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Let $\mathscr P _0$ and $\mathscr P _1$ be two non-overlapping sets of probability distributions defined on $(\Omega,\mathcal{A})$. Consider the distance defined as $$D_u(P_0,P_1)=\int_\Omega \left(\frac{p_1}{p_0}\right)^u p_0 \mathrm{d}\mu<\infty.$$ Two distributions are chosen from each set $Q_0\in\mathscr P _0$ and $Q_1\in\mathscr P _1$ such that $$D_u(Q_0,Q_1)\geq D_u(P_0,P_1)\quad \forall (P_0,P_1)\in \mathscr P _0\times \mathscr P _1,\forall u\in[0,1]$$

Is it true that (A:)$$\int \min(q_0,t q_1)\mathrm{d}\mu\geq \int \min(p_0,t p_1)\mathrm{d}\mu\quad \forall (P_0,P_1)\in \mathscr P _0\times \mathscr P _1,\forall t$$or equaivalently (B:) $$Q_0\left[\frac{q_1}{q_0}>t\right]\geq P_0\left[\frac{q_1}{q_0}>t\right]\quad\ \forall P_0\in \mathscr P _0,\forall t$$ $$Q_1\left[\frac{q_1}{q_0}\leq t\right]\geq P_1\left[\frac{q_1}{q_0}\leq t\right]\quad\ \forall P_1\in \mathscr P _1,\forall t$$

Notes:

$\bullet$ One can consider A or B since both conditions are equivalent.

$\bullet$ $p_0$ and $p_1$ are densities of $P_0$ and $P_1$ and the same goes to $q_0$ and $q_1$ with $Q_0$ and $Q_1$.

What I know:

From Huber's paper (pages 260-261) Theorem 6.1 I know that if the distance is the $f$-divergence, i.e. $D_f$, then A and B are correct. Additionally, if A and B are correct, then $Q_0$ and $Q_1$ minimize $D_f$ (iff condition).

Huber considers $$Q_{jt}=(1-t)Q_{0t}+t Q_{1t}\\q_{jt}=(1-t)q_{0t}+t q_{1t}$$ and finds the first and second derivatives of $D_f(Q_{0t},Q_{1t})$. He then shows that the second derivative is $\geq 0$ (convex) and hence $(Q_{00},Q_{10})$ minimizes $D_f$ if and only if the first derivative evaluated at $t=0$ is $\geq 0$ for all $(Q_{01},Q_{11})\in(\mathscr P _0\times\mathscr P _1)$. He shows that this is really the case, hence the claim is true.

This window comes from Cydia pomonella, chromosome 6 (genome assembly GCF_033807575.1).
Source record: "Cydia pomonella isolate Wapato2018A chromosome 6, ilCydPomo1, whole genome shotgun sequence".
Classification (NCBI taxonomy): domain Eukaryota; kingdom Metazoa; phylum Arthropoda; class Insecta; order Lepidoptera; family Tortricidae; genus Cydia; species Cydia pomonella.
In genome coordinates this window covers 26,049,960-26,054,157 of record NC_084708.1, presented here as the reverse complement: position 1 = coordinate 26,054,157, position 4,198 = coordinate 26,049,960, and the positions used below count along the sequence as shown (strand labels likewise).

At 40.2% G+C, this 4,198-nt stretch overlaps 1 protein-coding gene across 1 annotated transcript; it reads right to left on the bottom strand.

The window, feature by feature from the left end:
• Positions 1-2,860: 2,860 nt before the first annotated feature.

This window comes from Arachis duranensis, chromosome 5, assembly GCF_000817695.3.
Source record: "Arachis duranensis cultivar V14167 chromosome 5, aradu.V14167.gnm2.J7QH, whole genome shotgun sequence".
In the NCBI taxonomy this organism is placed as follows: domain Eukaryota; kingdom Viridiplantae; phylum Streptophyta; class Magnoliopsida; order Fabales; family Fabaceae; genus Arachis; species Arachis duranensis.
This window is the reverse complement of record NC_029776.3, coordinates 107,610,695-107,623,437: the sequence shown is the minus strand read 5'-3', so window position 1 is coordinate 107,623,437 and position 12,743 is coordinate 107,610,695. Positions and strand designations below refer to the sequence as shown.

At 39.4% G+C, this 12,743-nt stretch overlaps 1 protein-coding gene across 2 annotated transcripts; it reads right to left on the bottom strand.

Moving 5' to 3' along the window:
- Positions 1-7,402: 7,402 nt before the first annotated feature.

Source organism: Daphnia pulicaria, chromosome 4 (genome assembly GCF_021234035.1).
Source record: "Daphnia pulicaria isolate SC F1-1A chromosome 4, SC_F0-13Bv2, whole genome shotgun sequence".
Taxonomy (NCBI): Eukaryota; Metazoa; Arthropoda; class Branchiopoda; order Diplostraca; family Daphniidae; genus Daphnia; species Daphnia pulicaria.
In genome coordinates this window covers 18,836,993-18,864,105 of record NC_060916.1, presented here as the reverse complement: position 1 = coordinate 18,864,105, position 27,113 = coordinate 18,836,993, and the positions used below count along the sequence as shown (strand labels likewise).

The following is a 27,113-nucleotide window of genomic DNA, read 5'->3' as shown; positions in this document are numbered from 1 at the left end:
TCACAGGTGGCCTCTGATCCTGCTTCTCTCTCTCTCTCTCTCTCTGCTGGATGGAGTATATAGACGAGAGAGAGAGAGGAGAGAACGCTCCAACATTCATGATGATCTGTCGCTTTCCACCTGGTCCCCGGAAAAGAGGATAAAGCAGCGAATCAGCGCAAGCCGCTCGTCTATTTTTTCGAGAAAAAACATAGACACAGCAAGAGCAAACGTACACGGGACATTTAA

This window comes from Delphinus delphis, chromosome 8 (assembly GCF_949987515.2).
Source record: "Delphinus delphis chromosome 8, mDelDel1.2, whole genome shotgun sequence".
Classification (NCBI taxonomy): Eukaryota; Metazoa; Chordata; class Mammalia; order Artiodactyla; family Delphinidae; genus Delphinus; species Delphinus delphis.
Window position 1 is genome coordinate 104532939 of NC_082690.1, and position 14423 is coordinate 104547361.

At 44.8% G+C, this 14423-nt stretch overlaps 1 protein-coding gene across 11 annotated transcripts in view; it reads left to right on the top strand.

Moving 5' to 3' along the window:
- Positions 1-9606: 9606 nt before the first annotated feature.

I think that this result can be strenghtened, i.e. if $(Q_0,Q_1)$ maximizes $D_u$ for all $u\in[0,1]$, then it should satisfy A or equivalently B. I dont know how to proceed.

Addendum: It seems that the question eventually boils down to finding $(Q_0,Q_1)$ which maximizes $D_u$ for all $u\in[0,1]$ and fails to minimize $D_f$ for at least one $f$. This will be a counterexample to the claim (of course if there exists such a pair).

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  • $\begingroup$ Are you trying to replace f-divergence with any divergence $D_u$ or there is sth more? $\endgroup$ – Henry.L Apr 21 '17 at 16:31
  • $\begingroup$ @Henry.L I am trying to replace $D_f$ with $D_u$. For $\Longrightarrow$ there is no problem. Because if $Q_0$ and $Q_1$ satisfy stochastic ordering, then they also minimize all f-divergences. $D_u$ is just a sub-set of f-divergences with $f=-x^u$ with an exception that $f(1)\neq 0$. I am interested in $\Longleftarrow$, For this case if $Q_0$ and $Q_1$ minimize all f-divergences, I know that they also satisfy stochastic ordering condition. $\endgroup$ – Seyhmus Güngören Apr 21 '17 at 18:43
  • $\begingroup$ @Henry.L Now just replace $D_f$ by $D_u$. Will we have the same conclusion? namely if $Q_0$ and $Q_1$ maximize $D_u$ for all $u\in[0,1]$, will $Q_0$ and $Q_1$ satisfy A or B as given in the question? $\endgroup$ – Seyhmus Güngören Apr 21 '17 at 18:43